Adventures: Power Trip
We’re all for ferries and duck tours and sailboats and such, but looking at all this lovely water that surrounds the city, sometimes we want to get out there on our own terms and explore as much as we can as fast as we can. We rented a 17-foot powerboat and within a single morning skimmed the placid Charles River, studied colonies of harbor jellyfish, and had the freedom to stop for an up-close gawk at the visiting Juan Sebastián de Elcano; the Spanish Navy’s historic training schooner had four massive masts, 20 sails, and — here’s the most important part — Spanish sailors. By now, that ship has literally sailed, but the harbor’s best attraction is permanent: its scattered and oft-overlooked islands, lush buttons of history, nature, and quick-access camping.
CHOOSE YOUR VESSEL
Snag a rental from Don Symington, the genial owner of Boston Harbor Boat Rentals (617-240-2900, bostonharborboatrentals.com). His fleet ranges from 17-foot whalers to family-size charter cruisers (which he’ll happily captain for those who’d rather sit back with a cocktail and let someone else steer). Do-it-yourself prices range from $55 for two hours to $900 per day; if you plan to go out solo, Symington can tell you where to drop anchor and snorkel, scuba dive, or swim.
KNOW YOUR STUFF
If you’ve never piloted a boat, a busy working harbor and shipping channels are not the place to start, but if you’ve had experience, Symington’s refresher will keep you safe and out of the drink. Before going out, make sure to study harbor charts — Symington keeps copies onboard his vessels — and learn which islands allow private tie-up (others will let you grab a dinghy, drop anchor, and row in). The Boston Harbor Islands Alliance (617-223-8672, islandalliance.org) and the National Park Service will house such information, plus sell ferry tickets and host events and environmental exhibits, at the new Harbor Islands visitor pavilion, scheduled to open next year on the Rose Fitzgerald Kennedy Greenway.
Cruise around and get a feel for the layout of the 34 islands, 17 of which make up Boston Harbor Islands State Park. There are larger ones like Spectacle — with a marina, a visitor center, sand beaches, and walking trails — and wee ones like Nixes Mate, where in the 1700s authorities gibbeted executed pirates as a warning to any evildoers who might be eyeing Boston ships. As you’re skirting the northwest end of Lovells, consider what lies beneath: vestiges of a notorious shipwreck. In August 1782 the French warship Magnifique, with 74 guns and a crew of 750, ran aground and sank there. On Peddocks (which you may recognize from the opening scenes of Shutter Island), the Boston Harbor Islands Alliance and the state will begin restoring some historical buildings this fall, with plans to open them to the public next year.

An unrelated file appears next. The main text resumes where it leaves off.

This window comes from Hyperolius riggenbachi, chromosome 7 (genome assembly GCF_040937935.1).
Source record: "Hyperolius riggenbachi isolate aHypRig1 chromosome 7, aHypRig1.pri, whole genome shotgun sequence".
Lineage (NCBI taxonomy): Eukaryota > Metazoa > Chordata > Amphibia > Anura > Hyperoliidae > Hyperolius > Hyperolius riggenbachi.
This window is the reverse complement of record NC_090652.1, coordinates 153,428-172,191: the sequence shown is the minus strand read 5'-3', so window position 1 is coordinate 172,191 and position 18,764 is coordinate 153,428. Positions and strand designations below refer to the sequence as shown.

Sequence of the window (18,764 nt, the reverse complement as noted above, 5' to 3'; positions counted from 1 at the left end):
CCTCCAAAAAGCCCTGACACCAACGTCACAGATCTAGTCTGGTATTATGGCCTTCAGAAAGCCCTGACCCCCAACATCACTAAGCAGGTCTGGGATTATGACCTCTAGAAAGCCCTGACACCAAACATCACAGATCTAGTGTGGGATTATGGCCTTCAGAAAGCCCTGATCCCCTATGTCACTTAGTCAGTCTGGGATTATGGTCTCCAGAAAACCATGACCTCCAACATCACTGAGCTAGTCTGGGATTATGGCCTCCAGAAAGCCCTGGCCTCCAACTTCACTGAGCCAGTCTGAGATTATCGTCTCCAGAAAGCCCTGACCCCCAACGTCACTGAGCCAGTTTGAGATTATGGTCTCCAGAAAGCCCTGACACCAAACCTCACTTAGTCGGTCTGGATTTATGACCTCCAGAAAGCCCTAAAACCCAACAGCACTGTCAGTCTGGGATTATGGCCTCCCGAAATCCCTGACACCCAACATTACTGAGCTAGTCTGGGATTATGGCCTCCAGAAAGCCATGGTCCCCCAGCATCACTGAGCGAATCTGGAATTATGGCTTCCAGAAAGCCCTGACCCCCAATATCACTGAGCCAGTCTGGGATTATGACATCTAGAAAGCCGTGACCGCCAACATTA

Lovells, Grape, and Bumpkin offer year-round camping for $8 to $10 per night. Between Memorial Day and Labor Day, reserve individual or group sites via reserveamerica.com or by calling 877-422-6762. After September 5, you can get permits from the state at 781-740-1605, ext. 205. Private boaters can unload and anchor, then row in by dinghy.
VISIT GEORGES ISLAND
Just past the dock, on the northwest side of Georges, you’ll find picnic tables, grills, and plenty of areas perfect for spreading a blanket and admiring the city skyline seven miles away. The island is open through mid-October (it’s also reachable by ferry and offers a free interisland water taxi). Our favorite thing about Georges, though, is Fort Warren, an 1847 fort that served as a Confederate prison. Park rangers give tours, but you’ll also want to wander around on your own. Don’t miss the military parade ground, the grassy ramparts, and the plaques that mark the quarters of the Union officers known for making Fort Warren one of the most humane war prisons of the era. There’s a good ghost story, too, but we’ll leave that telling to the rangers.
For more information, call the Boston Harbor Islands National Recreation Area’s ranger line at 617-223-8666, or go to bostonislands.org to learn about free programs and events.